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Last Updated: Friday, 6 August, 2004, 21:15 GMT 22:15 UK
Tattoo kicks off amid protests
Estonian performer
An Estonian performer during dress rehearsals for this year's Tattoo
The Edinburgh Military Tattoo has begun its three-week sell-out run amid protests in the Scottish capital.

Tickets for the show, which runs from 6 to 28 August, sold out weeks ago - breaking previous box office records.

The largest gathering of military acts in the UK brings together units from across the world, including the Chinese People's Liberation Army (PLA).

Its appearance angered campaigners, who demonstrated peacefully outside Edinburgh Castle on the opening night.

Security at the event has been tighter than ever, with checks on everyone entering the venue.

However, police said they were happy with the behaviour of the protestors on Friday night.

The Free Tibet Campaign asked the audience not to applaud the PLA's performance, but most ignored their request and gave the army a resounding welcome.

Warm welcome

Acts from South Africa, Canada, New Zealand and the Far East are performing alongside members of the Royal Scots, the Royal Highland Fusiliers and the King's Own Scottish Borderers regiments.

A total of 220,000 people are expected to attend the event at Edinburgh Castle during its run.

At Thursday's full dress rehearsal, Tattoo chief executive and producer, Brigadier Melville Jameson, praised the PLA band.

He said: "I was delighted that not only have they got spectacular and musically brilliant acts, which I think all the audiences are going to enjoy but also that they received such a very warm welcome."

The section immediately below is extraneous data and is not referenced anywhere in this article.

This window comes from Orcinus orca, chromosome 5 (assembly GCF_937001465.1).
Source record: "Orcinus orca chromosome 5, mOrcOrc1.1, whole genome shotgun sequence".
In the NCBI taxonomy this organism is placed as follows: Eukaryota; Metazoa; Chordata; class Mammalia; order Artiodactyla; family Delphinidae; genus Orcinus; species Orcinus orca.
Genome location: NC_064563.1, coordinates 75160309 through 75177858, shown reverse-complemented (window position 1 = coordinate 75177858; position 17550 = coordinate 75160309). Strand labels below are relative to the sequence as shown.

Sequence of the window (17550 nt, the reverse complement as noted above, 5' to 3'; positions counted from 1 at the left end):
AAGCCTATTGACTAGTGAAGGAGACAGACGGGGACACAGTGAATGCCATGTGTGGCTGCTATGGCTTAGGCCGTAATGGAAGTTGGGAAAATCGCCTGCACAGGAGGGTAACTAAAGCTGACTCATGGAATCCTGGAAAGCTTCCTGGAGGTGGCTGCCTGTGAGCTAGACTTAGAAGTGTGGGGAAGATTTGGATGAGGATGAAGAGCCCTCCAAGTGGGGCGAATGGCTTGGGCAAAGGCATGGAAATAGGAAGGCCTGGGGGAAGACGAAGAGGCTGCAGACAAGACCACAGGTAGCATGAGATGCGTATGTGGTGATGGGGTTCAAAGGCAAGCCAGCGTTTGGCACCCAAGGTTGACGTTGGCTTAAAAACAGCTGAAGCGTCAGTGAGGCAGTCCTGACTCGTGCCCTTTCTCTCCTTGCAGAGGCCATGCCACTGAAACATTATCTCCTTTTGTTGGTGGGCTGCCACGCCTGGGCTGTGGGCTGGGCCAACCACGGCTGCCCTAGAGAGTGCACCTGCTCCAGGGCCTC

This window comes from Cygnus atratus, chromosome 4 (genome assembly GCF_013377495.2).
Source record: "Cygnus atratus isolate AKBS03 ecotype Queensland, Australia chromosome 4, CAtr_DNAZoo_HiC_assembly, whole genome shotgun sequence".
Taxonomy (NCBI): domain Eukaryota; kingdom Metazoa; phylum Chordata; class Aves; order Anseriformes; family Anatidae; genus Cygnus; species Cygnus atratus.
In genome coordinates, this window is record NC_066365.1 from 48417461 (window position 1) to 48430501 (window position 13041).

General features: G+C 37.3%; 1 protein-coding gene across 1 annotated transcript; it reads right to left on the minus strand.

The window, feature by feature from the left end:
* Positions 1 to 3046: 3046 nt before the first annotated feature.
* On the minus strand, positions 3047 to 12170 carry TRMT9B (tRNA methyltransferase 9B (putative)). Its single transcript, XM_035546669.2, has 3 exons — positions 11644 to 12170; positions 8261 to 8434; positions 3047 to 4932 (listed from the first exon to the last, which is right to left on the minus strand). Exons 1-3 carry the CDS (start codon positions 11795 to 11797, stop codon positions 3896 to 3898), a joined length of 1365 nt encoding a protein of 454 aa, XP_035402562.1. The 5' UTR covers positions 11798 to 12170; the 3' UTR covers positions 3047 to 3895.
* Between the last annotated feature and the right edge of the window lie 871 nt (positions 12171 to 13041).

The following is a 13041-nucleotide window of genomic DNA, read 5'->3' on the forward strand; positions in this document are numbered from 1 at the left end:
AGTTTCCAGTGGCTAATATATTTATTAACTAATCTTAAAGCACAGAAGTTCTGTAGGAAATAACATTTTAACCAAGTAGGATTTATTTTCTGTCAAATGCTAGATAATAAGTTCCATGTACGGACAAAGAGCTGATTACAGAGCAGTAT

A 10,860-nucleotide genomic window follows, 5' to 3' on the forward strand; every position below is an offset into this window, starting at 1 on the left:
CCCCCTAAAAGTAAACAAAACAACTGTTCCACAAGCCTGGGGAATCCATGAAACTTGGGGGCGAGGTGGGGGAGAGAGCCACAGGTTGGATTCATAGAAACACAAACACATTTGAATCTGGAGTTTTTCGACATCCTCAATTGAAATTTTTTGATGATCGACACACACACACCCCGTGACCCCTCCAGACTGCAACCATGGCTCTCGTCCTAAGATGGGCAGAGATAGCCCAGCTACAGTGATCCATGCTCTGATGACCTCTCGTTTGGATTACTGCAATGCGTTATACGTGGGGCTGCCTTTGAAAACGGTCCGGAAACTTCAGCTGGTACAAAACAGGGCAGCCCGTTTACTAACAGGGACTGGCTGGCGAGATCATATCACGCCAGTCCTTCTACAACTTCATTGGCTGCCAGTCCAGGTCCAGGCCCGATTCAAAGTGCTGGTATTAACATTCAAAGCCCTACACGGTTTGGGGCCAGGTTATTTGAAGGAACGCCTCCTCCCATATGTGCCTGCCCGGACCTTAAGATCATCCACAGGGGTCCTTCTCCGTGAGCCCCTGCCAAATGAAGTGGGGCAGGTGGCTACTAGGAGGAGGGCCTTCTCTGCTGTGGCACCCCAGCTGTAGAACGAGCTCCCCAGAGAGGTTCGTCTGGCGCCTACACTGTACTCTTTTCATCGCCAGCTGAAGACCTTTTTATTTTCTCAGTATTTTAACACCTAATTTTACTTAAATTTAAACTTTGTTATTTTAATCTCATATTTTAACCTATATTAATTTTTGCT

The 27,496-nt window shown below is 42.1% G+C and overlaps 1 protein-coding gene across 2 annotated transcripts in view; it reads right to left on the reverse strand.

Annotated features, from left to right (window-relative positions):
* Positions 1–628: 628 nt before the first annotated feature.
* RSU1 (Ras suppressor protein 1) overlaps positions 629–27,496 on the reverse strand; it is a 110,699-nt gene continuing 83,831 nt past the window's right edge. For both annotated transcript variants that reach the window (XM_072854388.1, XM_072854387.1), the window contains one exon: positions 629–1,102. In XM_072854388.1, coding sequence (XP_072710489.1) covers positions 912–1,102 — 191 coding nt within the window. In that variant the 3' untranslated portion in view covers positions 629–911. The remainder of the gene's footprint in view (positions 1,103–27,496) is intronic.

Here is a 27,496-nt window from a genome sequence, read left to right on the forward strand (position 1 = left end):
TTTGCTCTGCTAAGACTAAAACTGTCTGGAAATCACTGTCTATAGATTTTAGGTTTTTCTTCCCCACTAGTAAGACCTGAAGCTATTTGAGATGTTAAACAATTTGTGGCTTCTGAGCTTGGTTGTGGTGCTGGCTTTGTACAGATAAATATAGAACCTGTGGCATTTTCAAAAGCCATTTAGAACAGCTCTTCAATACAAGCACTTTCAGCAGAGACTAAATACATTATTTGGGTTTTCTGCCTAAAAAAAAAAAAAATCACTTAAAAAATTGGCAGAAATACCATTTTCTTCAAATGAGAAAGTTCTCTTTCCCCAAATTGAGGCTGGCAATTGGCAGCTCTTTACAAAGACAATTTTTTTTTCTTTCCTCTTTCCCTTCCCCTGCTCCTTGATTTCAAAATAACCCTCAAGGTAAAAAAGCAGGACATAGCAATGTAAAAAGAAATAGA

The Chinese army has been responsible for torture, for judicial killing and for cultural genocide in Tibet
Chris Ballance MSP
Green MSP
However, a number of organisations are angry at the inclusion of the PLA in the 55th Tattoo.

Despite claims from the organisers that their appearance is a musical and not a political decision, protesters say the PLA's human rights record means their presence is inappropriate and offensive.

The Free Tibet Campaign and Scottish followers of the Falun Gong movement - banned in China - both intend to protest outside the event throughout the run.

The tattoo's organisers have said they will tolerate and allow peaceful, organised protest but security is being stepped up inside the arena to ensure the daily performances are not affected.

'Repressive regime'

Chris Ballance, Green MSP for the South of Scotland, tabled a motion in parliament condemning the invitation of the PLA.

He said the Chinese regime was the most repressive in the world.

Mr Ballance said: "The Chinese army has been responsible for torture, for judicial killing and for cultural genocide in Tibet. It is important that a visit like this does not go without remark being made about this.

"The Tibetan people are imprisoned for years simply for having a picture of the Dalai Lama. It is wholly inappropriate for this visit and for this invitation to such a prestigious event."

The BBC's Razia Iqbal
"There is concern that Edinburgh might not continue to keep its crown as king of festivals"

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10 Apr 03  |  Scotland

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